Christmas carols, but sung to a whole-tone scale

4 December 2019, 17:46

Whole-tone carols
Whole-tone carols. Picture: Anna Santiago / Facebook

By Kyle Macdonald

A Californian elementary music teacher has a geeky music theory take on the most popular music of the season.

’Tis the season... for geeky versions of Christmas carols.

Over the last few days, a video of whole-tone Christmas carols has blown up on social media. Music teacher and A+ music geek, Anna Santiago, recorded a video of herself singing a few popular carols, each transposed into a whole-tone scale.

A whole-tone scale is a scale where every note, from octave to octave, is separated by the interval of a whole tone with no semitones. (in C major that’s C, D, E, F#, G#, A#, C). Because this scale doesn’t contain the usual contours of major and minor, it has a very different, unresolved quality.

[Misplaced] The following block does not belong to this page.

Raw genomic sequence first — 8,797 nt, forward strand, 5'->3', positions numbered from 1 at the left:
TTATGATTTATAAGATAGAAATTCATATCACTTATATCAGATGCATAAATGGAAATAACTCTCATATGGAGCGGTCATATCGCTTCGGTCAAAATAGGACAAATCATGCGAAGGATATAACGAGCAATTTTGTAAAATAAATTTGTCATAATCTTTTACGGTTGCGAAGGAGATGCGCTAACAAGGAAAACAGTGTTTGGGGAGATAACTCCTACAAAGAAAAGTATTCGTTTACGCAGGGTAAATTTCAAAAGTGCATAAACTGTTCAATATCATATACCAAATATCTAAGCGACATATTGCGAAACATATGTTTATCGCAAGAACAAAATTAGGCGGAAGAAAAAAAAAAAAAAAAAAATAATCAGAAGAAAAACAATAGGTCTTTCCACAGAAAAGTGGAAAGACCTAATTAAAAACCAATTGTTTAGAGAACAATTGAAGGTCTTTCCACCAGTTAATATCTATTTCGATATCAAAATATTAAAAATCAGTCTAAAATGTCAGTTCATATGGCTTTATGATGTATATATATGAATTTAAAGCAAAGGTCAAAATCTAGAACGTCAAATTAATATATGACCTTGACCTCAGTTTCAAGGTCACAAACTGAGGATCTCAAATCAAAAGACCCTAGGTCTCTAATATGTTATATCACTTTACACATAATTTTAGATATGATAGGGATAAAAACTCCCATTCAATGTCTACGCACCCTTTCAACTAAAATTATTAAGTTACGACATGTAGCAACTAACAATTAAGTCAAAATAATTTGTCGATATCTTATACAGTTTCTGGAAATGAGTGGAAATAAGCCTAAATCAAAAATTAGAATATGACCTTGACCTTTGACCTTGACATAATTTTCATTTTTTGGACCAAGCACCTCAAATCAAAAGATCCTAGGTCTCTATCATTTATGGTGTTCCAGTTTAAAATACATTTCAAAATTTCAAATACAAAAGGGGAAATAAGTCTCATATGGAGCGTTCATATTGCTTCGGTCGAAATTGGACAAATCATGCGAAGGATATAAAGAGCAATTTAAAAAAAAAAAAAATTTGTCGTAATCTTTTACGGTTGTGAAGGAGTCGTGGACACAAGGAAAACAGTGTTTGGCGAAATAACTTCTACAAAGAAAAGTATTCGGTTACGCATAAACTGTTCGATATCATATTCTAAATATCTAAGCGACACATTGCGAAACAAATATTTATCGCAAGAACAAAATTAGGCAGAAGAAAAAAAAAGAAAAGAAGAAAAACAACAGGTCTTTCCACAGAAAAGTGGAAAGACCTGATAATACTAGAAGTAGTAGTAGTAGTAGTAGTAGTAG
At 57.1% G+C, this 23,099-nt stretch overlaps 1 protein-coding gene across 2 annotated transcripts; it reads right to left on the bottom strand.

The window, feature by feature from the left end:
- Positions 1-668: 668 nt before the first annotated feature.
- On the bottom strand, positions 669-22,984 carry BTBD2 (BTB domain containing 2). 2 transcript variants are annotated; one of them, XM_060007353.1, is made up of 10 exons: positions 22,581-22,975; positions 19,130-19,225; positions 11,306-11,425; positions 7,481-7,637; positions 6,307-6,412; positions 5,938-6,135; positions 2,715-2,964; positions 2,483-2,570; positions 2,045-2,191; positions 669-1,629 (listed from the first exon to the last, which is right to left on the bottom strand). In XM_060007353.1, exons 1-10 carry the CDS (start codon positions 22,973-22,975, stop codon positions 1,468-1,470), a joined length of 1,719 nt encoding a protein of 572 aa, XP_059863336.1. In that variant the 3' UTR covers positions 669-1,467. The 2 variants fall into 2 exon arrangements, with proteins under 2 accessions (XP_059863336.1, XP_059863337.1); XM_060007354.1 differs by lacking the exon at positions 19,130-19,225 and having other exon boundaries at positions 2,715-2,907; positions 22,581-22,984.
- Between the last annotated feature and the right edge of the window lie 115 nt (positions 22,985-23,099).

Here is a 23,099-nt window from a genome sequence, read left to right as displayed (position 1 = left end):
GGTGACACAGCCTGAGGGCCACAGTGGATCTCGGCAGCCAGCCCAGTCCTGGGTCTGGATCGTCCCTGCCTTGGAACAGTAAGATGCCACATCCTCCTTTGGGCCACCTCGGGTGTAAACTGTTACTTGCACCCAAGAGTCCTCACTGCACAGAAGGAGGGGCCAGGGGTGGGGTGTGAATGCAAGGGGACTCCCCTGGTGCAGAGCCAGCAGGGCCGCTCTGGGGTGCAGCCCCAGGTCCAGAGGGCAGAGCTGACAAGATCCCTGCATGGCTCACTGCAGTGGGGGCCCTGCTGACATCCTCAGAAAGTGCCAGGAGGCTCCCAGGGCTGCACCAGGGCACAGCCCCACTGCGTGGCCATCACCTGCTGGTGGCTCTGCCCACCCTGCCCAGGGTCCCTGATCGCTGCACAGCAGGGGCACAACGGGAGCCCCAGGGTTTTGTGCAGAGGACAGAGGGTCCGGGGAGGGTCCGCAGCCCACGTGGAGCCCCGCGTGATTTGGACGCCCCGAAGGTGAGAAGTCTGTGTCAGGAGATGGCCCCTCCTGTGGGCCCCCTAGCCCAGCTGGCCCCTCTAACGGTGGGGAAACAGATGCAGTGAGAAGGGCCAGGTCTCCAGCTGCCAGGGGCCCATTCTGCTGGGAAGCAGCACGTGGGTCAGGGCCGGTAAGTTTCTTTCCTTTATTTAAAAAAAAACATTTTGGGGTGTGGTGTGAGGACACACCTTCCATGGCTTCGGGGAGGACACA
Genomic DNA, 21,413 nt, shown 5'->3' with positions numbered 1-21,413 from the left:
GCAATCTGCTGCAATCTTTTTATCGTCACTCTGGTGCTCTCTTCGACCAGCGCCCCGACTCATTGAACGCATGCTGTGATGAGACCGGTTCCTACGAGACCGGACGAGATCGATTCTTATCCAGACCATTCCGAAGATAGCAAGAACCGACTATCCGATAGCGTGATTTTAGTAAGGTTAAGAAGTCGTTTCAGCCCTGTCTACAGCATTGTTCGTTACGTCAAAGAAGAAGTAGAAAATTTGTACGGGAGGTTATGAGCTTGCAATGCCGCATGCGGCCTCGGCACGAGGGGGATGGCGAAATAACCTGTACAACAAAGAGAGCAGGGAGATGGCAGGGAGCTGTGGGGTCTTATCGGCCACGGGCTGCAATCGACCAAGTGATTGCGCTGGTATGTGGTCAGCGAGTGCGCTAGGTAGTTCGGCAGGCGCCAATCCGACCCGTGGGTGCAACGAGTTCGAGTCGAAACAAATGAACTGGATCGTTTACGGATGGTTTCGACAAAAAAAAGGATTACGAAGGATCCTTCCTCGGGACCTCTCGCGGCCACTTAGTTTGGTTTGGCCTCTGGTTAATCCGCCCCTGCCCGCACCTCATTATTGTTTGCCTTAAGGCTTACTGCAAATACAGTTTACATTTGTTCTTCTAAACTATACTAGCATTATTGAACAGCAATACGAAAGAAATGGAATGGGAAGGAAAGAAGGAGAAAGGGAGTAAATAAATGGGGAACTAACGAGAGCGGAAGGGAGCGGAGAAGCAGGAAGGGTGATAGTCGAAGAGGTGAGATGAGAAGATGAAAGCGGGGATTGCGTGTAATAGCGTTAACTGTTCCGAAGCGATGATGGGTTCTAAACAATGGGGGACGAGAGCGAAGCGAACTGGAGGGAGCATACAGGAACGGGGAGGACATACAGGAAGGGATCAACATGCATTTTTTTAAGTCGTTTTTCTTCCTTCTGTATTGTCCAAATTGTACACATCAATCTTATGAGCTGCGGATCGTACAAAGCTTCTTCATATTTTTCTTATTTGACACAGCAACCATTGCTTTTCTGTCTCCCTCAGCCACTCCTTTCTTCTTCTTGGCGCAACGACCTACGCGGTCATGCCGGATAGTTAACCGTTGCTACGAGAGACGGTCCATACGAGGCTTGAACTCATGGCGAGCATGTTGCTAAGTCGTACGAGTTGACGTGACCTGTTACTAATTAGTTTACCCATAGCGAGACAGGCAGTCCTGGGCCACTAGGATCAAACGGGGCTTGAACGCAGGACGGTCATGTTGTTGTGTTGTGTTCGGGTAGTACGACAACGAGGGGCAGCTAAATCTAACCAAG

And, well, you can hear how that feels on a few of our seasonal choral faves.

Anna Santiago is an elementary music teacher in California. She told us she made the video when she was bored during a lunch break in December 2018. The video has been rediscovered this year and apparently her inbox is now blowing up with festival requests in funny tonalities.

Bravo, Anna. We hope your students appreciate you in your geeky Internet fame.

If you’re in the mood for more fun with tonality this festive season, here are some carols in major and minor keys, courtesy of YouTuber Chase Holfeder.